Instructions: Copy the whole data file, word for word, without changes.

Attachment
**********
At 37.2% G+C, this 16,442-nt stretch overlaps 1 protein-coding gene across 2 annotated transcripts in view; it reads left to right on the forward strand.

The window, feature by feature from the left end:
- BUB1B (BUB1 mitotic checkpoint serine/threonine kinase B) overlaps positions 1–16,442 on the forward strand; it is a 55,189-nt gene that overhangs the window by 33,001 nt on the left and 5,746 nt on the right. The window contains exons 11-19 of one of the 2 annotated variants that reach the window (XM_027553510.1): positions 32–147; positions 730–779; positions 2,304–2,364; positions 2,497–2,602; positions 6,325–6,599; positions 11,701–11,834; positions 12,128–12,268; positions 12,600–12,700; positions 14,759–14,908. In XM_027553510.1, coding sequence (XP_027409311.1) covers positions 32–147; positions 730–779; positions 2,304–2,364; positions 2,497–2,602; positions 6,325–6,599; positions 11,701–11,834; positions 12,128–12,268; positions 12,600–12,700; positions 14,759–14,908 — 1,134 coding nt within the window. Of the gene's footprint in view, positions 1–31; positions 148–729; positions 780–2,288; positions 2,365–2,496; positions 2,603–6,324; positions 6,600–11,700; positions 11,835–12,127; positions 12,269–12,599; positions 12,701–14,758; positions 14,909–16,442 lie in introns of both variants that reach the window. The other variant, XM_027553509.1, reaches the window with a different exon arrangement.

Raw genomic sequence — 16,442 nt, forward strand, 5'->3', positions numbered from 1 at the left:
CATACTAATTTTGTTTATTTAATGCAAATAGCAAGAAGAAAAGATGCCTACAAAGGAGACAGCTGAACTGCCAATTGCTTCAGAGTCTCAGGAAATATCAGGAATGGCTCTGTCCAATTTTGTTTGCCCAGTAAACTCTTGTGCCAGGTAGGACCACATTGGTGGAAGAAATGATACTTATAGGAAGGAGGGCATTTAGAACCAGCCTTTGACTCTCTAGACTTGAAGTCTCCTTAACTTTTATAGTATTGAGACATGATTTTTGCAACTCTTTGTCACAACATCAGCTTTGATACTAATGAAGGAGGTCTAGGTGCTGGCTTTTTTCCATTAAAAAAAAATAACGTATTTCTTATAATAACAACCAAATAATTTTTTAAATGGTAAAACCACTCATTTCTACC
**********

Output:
At 37.2% G+C, this 16,442-nt stretch overlaps 1 protein-coding gene across 2 annotated transcripts in view; it reads left to right on the forward strand.

The window, feature by feature from the left end:
- BUB1B (BUB1 mitotic checkpoint serine/threonine kinase B) overlaps positions 1–16,442 on the forward strand; it is a 55,189-nt gene that overhangs the window by 33,001 nt on the left and 5,746 nt on the right. The window contains exons 11-19 of one of the 2 annotated variants that reach the window (XM_027553510.1): positions 32–147; positions 730–779; positions 2,304–2,364; positions 2,497–2,602; positions 6,325–6,599; positions 11,701–11,834; positions 12,128–12,268; positions 12,600–12,700; positions 14,759–14,908. In XM_027553510.1, coding sequence (XP_027409311.1) covers positions 32–147; positions 730–779; positions 2,304–2,364; positions 2,497–2,602; positions 6,325–6,599; positions 11,701–11,834; positions 12,128–12,268; positions 12,600–12,700; positions 14,759–14,908 — 1,134 coding nt within the window. Of the gene's footprint in view, positions 1–31; positions 148–729; positions 780–2,288; positions 2,365–2,496; positions 2,603–6,324; positions 6,600–11,700; positions 11,835–12,127; positions 12,269–12,599; positions 12,701–14,758; positions 14,909–16,442 lie in introns of both variants that reach the window. The other variant, XM_027553509.1, reaches the window with a different exon arrangement.

Raw genomic sequence — 16,442 nt, forward strand, 5'->3', positions numbered from 1 at the left:
CATACTAATTTTGTTTATTTAATGCAAATAGCAAGAAGAAAAGATGCCTACAAAGGAGACAGCTGAACTGCCAATTGCTTCAGAGTCTCAGGAAATATCAGGAATGGCTCTGTCCAATTTTGTTTGCCCAGTAAACTCTTGTGCCAGGTAGGACCACATTGGTGGAAGAAATGATACTTATAGGAAGGAGGGCATTTAGAACCAGCCTTTGACTCTCTAGACTTGAAGTCTCCTTAACTTTTATAGTATTGAGACATGATTTTTGCAACTCTTTGTCACAACATCAGCTTTGATACTAATGAAGGAGGTCTAGGTGCTGGCTTTTTTCCATTAAAAAAAAATAACGTATTTCTTATAATAACAACCAAATAATTTTTTAAATGGTAAAACCACTCATTTCTACC